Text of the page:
Live to Fight Another Day

"My startup is totally on the ropes right now. Funding has dried up, we're about to start laying people off, and I have no idea what the future holds. How can I feel good about all these decisions when all of them feel horrible?"

August 31st, 2022   |    By: Wil Schroter

We can't win every battle, so sometimes we just need to live to fight another day.

I learned this lesson early in my startup career (the 90s), at a time when everything was going "up and to the right" for absolutely everyone. During the boom times, our biggest problems are staffing up, raising capital, customer acquisition, and scale.

And then one day they go the other direction. The markets dry up, "How fast can we staff up?" is replaced with "How do we make payroll?" and suddenly we're talking survival versus strategy.

When Survival IS the Strategy

We don't talk much about "survival" as a startup strategy, partially because it's not fun to talk about, and partially because we hope never to think about it. But lo and behold, if we plan on running a startup for any time, we will learn this lesson whether we like it or not.

Surviving a downturn, whether it's a market correction or just some tough times in the business, is absolutely a strategy. Many startups go through periods of expansion and contraction before they ever truly get their footing. The likelihood that we can perfectly plan every staffing, marketing, and product decision in unison is very low, so invariably we're going to have to backtrack and regroup.

Sometimes successful regrouping is the most effective thing we can do at our startup. What we're really talking about is buying back time. We need time more than anything to reset, reload and refocus. That should be our goal.

Down Round = Win

For those of us raising capital, survival is no longer about raising on the best terms possible as much as it's whether we can raise at all. Yes, we're probably going to raise a "down round" at a shitty valuation and terms. It sucks; there's nothing cool about watching our paper net worth and equity get eviscerated overnight.

Yet what we really need to come to terms with is the fact that whatever the situation was before, it's gone. Things have changed, our last valuation is a dinosaur, and all that matters now is having enough money in the bank to be around long enough to matter at all.

If all we think about is the cap table we're losing sight of the bigger picture, which is the end game — which in the event of a funded company is of course, a sale or IPO.

Doing Nothing is Death

What we should be most terrified about is doing nothing at all. Many startups have met their fate simply by not reacting quickly or being too proud to appreciate what was really happening. This isn't the time for pride, this is the time for decisiveness.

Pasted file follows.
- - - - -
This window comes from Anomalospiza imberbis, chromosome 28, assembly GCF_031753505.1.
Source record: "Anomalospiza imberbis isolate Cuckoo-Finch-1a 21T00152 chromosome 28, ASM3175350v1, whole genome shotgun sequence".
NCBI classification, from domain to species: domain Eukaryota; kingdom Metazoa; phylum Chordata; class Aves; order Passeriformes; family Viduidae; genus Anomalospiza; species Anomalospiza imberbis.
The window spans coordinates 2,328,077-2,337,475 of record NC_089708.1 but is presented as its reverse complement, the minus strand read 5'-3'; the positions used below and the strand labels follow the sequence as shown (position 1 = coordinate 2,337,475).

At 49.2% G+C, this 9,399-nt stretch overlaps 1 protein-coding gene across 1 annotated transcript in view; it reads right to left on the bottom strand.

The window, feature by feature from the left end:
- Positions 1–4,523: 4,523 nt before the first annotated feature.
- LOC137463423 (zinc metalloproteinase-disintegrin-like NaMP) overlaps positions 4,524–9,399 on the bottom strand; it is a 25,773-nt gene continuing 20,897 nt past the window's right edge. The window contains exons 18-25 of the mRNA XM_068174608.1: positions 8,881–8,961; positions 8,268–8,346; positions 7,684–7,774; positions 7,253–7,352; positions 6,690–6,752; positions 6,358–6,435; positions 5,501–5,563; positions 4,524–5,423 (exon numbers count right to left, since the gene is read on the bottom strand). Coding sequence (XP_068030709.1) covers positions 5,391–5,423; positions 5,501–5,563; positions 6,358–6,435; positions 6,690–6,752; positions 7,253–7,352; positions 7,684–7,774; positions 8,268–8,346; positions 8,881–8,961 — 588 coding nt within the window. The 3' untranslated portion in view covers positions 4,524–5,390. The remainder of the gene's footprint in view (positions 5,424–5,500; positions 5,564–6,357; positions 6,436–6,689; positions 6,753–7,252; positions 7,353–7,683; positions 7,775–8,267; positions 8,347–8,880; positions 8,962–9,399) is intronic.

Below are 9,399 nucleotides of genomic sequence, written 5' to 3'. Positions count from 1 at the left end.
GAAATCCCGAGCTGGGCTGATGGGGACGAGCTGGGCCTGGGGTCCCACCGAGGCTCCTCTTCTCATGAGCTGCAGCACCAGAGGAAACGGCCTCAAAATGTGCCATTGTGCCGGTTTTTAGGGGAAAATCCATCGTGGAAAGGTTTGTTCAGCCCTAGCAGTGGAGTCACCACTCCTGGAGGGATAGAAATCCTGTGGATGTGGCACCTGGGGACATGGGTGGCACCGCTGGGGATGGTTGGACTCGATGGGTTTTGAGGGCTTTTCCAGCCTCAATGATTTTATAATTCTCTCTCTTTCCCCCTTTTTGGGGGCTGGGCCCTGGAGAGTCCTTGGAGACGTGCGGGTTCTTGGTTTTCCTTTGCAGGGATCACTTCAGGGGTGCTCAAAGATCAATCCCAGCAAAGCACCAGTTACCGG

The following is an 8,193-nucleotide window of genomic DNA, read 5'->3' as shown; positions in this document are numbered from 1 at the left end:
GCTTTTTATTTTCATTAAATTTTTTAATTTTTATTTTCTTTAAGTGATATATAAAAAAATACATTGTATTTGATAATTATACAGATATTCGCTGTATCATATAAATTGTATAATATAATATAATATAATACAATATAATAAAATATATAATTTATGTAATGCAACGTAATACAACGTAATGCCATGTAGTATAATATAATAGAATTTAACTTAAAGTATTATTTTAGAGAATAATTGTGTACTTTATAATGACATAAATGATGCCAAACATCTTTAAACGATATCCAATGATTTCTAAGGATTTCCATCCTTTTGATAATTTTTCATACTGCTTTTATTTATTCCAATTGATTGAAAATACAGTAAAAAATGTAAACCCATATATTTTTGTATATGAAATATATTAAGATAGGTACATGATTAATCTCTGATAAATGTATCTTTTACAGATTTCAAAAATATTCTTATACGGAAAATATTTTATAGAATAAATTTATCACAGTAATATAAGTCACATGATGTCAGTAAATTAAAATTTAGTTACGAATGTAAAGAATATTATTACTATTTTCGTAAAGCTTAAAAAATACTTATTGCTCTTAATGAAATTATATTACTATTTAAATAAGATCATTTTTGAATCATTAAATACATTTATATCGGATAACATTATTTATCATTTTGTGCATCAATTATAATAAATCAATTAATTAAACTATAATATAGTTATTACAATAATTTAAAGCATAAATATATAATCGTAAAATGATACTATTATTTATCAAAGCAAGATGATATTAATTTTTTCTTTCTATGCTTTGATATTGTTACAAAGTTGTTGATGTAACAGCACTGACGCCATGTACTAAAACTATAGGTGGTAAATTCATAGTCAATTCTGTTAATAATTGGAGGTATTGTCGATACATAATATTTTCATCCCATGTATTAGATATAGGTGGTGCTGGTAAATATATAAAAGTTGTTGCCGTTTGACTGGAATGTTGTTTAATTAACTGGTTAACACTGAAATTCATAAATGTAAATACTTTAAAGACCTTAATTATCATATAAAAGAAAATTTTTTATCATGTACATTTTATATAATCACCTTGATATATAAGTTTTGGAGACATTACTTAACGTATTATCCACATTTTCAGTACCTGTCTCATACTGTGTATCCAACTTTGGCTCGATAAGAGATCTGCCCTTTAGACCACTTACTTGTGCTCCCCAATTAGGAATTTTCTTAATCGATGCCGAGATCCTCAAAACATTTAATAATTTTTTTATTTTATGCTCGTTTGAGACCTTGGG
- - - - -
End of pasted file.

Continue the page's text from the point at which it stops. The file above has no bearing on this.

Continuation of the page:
Letting go of staff sucks. Publicly indicating to the world that we're shrinking sucks. Damaging internal morale sucks. These are all the motivators that prevent us from taking action when we need it most. But good leaders can take a punch, and if we've really been around the block for a minute, it won't be the first or last punch we take.

Startups need to put survival above all else, no matter what form it needs to take in the near term. There will be a time when we look back and tell the war stories of this very moment, but unless we survive, that story is going to be a cautionary tale, not a comeback victory.

In Case You Missed It

We Are NOT Our Startups Being a Founder can be all-encompassing. We give everything we have to our startup, so how do we NOT attach our self-worth to its performance?

The Cost of Toxic Employees (podcast) We all know the value of having a star player on our team. But what about the opposite? Wil and Ryan discuss how to identify and handle toxic teammates before their impact spreads across the organization.

The Benefits of a Hard Reset Sometimes having to burn it all down is the best medicine our startup can take.


About the Author

Wil Schroter

Wil Schroter is the Founder + CEO @ Startups.com, a startup platform that includes BizplanClarity, Fundable, Launchrock, and Zirtual. He started his first company at age 19 which grew to over $700 million in billings within 5 years (despite his involvement). After that he launched 8 more companies, the last 3 venture backed, to refine his learning of what not to do. He's a seasoned expert at starting companies and a total amateur at everything else.

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